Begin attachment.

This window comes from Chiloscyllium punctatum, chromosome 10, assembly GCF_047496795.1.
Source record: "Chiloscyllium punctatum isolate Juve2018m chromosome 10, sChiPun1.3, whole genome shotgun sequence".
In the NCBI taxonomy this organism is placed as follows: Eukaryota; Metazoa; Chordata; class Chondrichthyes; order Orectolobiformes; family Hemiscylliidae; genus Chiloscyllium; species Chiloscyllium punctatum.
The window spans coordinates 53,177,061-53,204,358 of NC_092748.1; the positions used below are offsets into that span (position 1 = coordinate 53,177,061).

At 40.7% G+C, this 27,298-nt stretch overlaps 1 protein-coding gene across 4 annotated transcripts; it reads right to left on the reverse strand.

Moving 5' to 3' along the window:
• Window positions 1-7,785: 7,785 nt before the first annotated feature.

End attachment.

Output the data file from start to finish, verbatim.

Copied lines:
This window comes from Chiloscyllium punctatum, chromosome 10, assembly GCF_047496795.1.
Source record: "Chiloscyllium punctatum isolate Juve2018m chromosome 10, sChiPun1.3, whole genome shotgun sequence".
In the NCBI taxonomy this organism is placed as follows: Eukaryota; Metazoa; Chordata; class Chondrichthyes; order Orectolobiformes; family Hemiscylliidae; genus Chiloscyllium; species Chiloscyllium punctatum.
The window spans coordinates 53,177,061-53,204,358 of NC_092748.1; the positions used below are offsets into that span (position 1 = coordinate 53,177,061).

At 40.7% G+C, this 27,298-nt stretch overlaps 1 protein-coding gene across 4 annotated transcripts; it reads right to left on the reverse strand.

Moving 5' to 3' along the window:
• Window positions 1-7,785: 7,785 nt before the first annotated feature.